Abstract

In SXA Storefront, there are two methods of navigation that you can implement: direct navigation and wildcard navigation. You enable the type of navigation you want for each storefront site. By default, new sites use direct navigation.

The following table highlights some of the benefits and uses of each method.

URL

Each product has a unique URL.

Canonical URLs remain the same no matter where the catalogs are configured.

Example

Catalogs/Habitat_Master/Habitat_Master-Departments/Habitat_Master-Phones/Habitat_Master-Smartphones/6042327

/shop/Smartphones%3dhabitat_master-smartphones/HabitatGoGo8GB4GLTEPrepaid%3d6042327

Layout

Unique page and partial designs for each catalog, category, or product.

All categories use a single layout.

Analytics

Unique page events, goals, analytic profiles, campaigns, and personalization for each category and product.

You can configure unique visitor profiles on categories and products for which data accumulates for the visitor as they browse the storefront. You can then use this data for personalization and segmentation.

No support for analytics.

Support for SXA components

Broader support for SXA components out-of-the-box.

No support for SXA components out-of-the-box.

### Tip

A video overview of navigation methods is available on the Discover Sitecore channel.

With direct navigation, Sitecore creates a URL that replicates the structure of the catalog instead of going through the wildcard category or product item. This means each category or product is a different page within the site and URLs are more readable. Another advantage of direct navigation is that presentation, page events, goals, analytic profiles, campaigns, and personalization are all available from the catalog item. Because of this, each category and product in the catalog can be unique in terms of presentation and analytics.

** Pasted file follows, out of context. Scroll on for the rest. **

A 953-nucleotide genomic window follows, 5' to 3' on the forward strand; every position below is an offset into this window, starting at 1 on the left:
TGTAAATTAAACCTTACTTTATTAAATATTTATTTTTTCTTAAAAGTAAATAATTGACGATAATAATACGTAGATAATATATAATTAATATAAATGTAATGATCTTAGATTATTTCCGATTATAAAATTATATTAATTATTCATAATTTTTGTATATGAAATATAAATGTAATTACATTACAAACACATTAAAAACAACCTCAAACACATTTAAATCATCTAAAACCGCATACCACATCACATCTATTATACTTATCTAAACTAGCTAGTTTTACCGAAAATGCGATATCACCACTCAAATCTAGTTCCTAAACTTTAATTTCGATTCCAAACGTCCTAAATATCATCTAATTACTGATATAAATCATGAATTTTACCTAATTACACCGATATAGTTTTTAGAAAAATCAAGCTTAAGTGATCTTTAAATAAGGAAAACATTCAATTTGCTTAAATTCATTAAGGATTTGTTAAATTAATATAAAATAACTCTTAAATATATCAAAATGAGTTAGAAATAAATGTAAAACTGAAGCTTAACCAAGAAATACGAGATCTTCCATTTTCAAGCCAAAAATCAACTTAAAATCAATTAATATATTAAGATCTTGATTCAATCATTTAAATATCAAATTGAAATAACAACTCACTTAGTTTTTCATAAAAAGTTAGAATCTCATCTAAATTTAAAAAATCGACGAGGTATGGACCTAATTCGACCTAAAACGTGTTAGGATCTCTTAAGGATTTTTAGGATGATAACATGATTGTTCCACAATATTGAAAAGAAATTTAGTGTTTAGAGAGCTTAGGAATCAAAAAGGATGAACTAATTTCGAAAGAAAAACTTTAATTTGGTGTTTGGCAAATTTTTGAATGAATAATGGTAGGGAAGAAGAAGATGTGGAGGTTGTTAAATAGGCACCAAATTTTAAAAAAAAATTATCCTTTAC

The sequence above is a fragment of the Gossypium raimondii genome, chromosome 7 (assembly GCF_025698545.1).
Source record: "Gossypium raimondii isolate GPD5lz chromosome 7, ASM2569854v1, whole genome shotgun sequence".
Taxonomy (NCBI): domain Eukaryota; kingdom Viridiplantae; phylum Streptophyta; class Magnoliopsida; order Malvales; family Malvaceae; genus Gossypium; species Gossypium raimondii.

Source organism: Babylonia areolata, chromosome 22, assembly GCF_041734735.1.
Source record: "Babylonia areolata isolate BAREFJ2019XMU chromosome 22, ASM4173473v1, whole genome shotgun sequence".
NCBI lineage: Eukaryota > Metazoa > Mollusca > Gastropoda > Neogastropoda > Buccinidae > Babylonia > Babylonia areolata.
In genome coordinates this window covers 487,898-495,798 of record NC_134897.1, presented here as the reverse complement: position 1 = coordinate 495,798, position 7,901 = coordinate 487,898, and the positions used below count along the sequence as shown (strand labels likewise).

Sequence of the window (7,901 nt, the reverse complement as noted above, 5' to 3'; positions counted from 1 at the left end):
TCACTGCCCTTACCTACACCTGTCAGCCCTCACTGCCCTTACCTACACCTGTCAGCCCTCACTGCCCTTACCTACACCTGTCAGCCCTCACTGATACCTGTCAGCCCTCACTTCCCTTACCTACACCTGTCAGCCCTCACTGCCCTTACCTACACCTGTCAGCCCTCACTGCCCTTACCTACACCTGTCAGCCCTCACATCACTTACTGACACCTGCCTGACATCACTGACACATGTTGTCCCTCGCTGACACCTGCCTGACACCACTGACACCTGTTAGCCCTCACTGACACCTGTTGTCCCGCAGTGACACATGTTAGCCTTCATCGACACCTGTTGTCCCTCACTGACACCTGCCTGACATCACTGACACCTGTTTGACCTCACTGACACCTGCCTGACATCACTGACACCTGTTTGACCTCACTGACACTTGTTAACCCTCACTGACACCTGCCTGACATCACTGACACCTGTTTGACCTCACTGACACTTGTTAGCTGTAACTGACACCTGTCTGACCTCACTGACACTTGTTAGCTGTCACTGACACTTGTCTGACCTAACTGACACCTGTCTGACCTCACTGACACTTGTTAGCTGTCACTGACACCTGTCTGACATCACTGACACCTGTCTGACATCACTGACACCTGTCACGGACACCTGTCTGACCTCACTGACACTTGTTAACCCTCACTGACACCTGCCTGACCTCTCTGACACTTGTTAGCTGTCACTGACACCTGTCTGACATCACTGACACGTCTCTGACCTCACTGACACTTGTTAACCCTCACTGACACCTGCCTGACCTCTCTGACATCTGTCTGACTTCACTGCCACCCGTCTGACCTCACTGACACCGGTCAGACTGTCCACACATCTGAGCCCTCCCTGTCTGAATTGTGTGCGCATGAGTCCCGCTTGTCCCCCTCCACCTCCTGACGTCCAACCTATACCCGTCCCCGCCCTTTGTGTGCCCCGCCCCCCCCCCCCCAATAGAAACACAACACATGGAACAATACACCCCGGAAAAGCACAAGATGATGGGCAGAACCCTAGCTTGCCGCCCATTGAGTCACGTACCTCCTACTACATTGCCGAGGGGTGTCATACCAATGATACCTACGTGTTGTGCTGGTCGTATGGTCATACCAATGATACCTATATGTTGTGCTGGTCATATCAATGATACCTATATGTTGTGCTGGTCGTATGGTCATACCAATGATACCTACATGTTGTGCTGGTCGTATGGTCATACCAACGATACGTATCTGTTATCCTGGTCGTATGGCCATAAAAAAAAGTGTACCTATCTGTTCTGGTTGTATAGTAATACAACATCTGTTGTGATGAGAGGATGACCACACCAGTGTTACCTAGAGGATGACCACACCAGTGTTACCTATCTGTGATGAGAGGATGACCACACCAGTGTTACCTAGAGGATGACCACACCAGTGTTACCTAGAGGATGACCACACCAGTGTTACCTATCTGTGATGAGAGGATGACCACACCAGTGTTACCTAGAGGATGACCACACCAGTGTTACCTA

With wildcard navigation, Sitecore displays catalog content using a wildcard page for category data and a wildcard page for product data. A wildcard refers to an item in the content tree that consists of an asterisk (*) and it is used when building the page URL.

For example, when you use the Storefront site template, the following wildcard is defined:

When you view a product on the storefront, the asterisks are replaced with the category page and the product page. This results in a URL structure of /shop/<category page>/<product page>. For example:

/shop/Phones%3dhabitat_master-phones/HabitatFlip450%3d6042331

/shop/Drones%3dhabitat_master-drones/SeekerVI—4KHexacopter%3d7042134